A Question for Cogent

July 15th, 2008 by · 3 Comments

The next question in this series goes to Cogent Communications.  Once again, the idea is to elicit a useful response.  First though, let me add a disclaimer.  Cogent’s CEO Dave Schaeffer has a style that drives me nuts – like fingernails on a blacboard, and in the past that has led me to dismiss the company itself too easily.  I try to look past that now, but I don’t always succeed.  That said, here is my question:

The costs of lighting fiber at 40G/wavelength are still similar to that of 4x10G, and it is not yet clear how this will change at the 100G/wavelength level.  Because Cogent has less dark fiber than its competition, is Cogent’s ability to scale its network cost effectively more dependent on that particular breakthrough than a carrier that can leverage bandwidth aggregation?

While Cogent has been challenged lately by pricing pressure for the first time lately, in general they have operated the assets they have more effectively than their competition for several years now and I think they will manage to hold their position despite the pressure.  Questions regarding pricing pressure seem already well covered by the analysts and media.

For me, the main question with Cogent is strategic:  at some point do fiber rich carriers have a cost advantage?  It *looks* as if Cogent is dependent on technological advancement in putting more and more data on a single fiber at steadily lower cost per bit – which isn’t happening at the 40G level yet, but I want to hear Schaeffer’s thoughts on the subject.

As before, critiques, corrections, and alternate questions are all welcome.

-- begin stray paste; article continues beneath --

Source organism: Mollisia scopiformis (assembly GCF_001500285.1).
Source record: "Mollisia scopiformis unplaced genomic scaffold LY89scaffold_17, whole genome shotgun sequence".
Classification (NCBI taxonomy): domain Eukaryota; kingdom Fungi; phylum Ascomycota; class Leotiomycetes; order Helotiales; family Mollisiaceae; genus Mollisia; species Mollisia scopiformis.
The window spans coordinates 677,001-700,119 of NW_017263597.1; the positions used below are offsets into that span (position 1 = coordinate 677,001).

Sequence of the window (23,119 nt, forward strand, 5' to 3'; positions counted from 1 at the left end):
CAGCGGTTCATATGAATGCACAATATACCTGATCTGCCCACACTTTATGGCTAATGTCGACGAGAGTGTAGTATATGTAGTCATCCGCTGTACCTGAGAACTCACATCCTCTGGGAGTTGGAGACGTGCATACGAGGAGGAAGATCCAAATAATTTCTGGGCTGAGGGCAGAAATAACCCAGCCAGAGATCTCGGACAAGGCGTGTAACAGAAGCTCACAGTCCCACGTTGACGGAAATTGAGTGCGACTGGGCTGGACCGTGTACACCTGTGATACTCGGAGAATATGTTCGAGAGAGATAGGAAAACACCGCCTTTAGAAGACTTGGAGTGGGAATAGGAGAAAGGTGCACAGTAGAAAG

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Categories: Financials · Internet Backbones · Telecom Equipment

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3 Comments So Far

  • Bob says:

    Your facts are wrong if you think carriers need more dark fiber. Simply put there is plenty of fiber in the ground. You use dense wave division multiplexing to tune up the fibers or LITE them. As the color wavelengths are further broken down (you can get 300 different shades of red) more bandwidth can be shot down the existing fiber. So your argument is moot as you do not seem to understand the technology required to make dark fiber light.

  • Frank A. Coluccio says:

    Bob, rather than take a hard stand and declare Rob “wrong”, why not qualify your position by stating when it makes sense to use WDM and when it does not? Distance-bandwidth and endpoint-paring comparisons, i.e., tradeoff analyses, are used for this very reason.

    Eventually, I’ll grant you, with greater economies of scale made possible through dense integration, it may make eminent sense to use photonics-based WDM for every bit of optical network capacity, since even administering traffic is better suited to wavelengths than bare-bone silica. However, for the time being, at least, some applications are still satisfied more economically through the use of naked fiber, fwiw.


  • craigp says:

    Bob, I think what Rob is eluding to is that it happens to matter what you’re lighting the fiber with. Fiber rich carriers may have the luxury to stay on smaller DWDM systems longer if the unit costs remain better than the systems with better spectral efficiency. If you have to leverage spectral efficiency to continue to grow then you may or may not have the unit cost advantage when you move to a 1.6/3.2Tb system or higher while a competitor is lighting more fiber with the smaller systems. It’s not a technology question, it’s an economic one.

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